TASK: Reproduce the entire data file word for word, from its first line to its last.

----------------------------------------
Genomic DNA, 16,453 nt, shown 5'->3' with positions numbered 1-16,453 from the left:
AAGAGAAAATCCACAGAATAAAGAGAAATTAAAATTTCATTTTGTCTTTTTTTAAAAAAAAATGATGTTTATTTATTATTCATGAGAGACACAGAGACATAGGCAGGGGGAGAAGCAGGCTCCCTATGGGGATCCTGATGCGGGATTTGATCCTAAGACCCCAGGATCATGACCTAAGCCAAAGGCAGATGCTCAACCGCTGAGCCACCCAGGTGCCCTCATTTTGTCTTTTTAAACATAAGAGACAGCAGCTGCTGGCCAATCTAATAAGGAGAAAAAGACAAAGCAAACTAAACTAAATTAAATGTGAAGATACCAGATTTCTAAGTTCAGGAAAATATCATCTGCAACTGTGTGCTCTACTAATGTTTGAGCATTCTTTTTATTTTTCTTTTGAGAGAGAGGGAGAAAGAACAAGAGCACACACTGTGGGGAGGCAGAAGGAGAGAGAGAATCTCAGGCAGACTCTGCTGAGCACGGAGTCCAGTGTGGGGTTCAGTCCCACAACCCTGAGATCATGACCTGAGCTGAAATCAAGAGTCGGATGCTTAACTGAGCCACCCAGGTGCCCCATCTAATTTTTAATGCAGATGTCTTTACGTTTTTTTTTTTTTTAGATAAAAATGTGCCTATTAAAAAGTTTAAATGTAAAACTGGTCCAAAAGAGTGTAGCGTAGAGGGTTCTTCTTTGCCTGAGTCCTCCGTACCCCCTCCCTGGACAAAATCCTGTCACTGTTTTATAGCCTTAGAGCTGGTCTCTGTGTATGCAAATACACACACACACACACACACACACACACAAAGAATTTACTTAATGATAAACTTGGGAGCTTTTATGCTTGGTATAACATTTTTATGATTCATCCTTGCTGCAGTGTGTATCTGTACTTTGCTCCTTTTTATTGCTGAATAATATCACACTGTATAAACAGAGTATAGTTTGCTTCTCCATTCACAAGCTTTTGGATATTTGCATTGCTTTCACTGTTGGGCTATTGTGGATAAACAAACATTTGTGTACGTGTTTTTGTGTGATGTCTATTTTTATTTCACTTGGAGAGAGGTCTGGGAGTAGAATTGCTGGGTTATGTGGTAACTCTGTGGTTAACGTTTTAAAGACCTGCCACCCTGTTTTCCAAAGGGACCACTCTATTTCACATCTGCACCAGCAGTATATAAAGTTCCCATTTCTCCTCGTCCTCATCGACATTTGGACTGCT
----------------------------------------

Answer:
Genomic DNA, 16,453 nt, shown 5'->3' with positions numbered 1-16,453 from the left:
AAGAGAAAATCCACAGAATAAAGAGAAATTAAAATTTCATTTTGTCTTTTTTTAAAAAAAAATGATGTTTATTTATTATTCATGAGAGACACAGAGACATAGGCAGGGGGAGAAGCAGGCTCCCTATGGGGATCCTGATGCGGGATTTGATCCTAAGACCCCAGGATCATGACCTAAGCCAAAGGCAGATGCTCAACCGCTGAGCCACCCAGGTGCCCTCATTTTGTCTTTTTAAACATAAGAGACAGCAGCTGCTGGCCAATCTAATAAGGAGAAAAAGACAAAGCAAACTAAACTAAATTAAATGTGAAGATACCAGATTTCTAAGTTCAGGAAAATATCATCTGCAACTGTGTGCTCTACTAATGTTTGAGCATTCTTTTTATTTTTCTTTTGAGAGAGAGGGAGAAAGAACAAGAGCACACACTGTGGGGAGGCAGAAGGAGAGAGAGAATCTCAGGCAGACTCTGCTGAGCACGGAGTCCAGTGTGGGGTTCAGTCCCACAACCCTGAGATCATGACCTGAGCTGAAATCAAGAGTCGGATGCTTAACTGAGCCACCCAGGTGCCCCATCTAATTTTTAATGCAGATGTCTTTACGTTTTTTTTTTTTTTAGATAAAAATGTGCCTATTAAAAAGTTTAAATGTAAAACTGGTCCAAAAGAGTGTAGCGTAGAGGGTTCTTCTTTGCCTGAGTCCTCCGTACCCCCTCCCTGGACAAAATCCTGTCACTGTTTTATAGCCTTAGAGCTGGTCTCTGTGTATGCAAATACACACACACACACACACACACACACACAAAGAATTTACTTAATGATAAACTTGGGAGCTTTTATGCTTGGTATAACATTTTTATGATTCATCCTTGCTGCAGTGTGTATCTGTACTTTGCTCCTTTTTATTGCTGAATAATATCACACTGTATAAACAGAGTATAGTTTGCTTCTCCATTCACAAGCTTTTGGATATTTGCATTGCTTTCACTGTTGGGCTATTGTGGATAAACAAACATTTGTGTACGTGTTTTTGTGTGATGTCTATTTTTATTTCACTTGGAGAGAGGTCTGGGAGTAGAATTGCTGGGTTATGTGGTAACTCTGTGGTTAACGTTTTAAAGACCTGCCACCCTGTTTTCCAAAGGGACCACTCTATTTCACATCTGCACCAGCAGTATATAAAGTTCCCATTTCTCCTCGTCCTCATCGACATTTGGACTGCT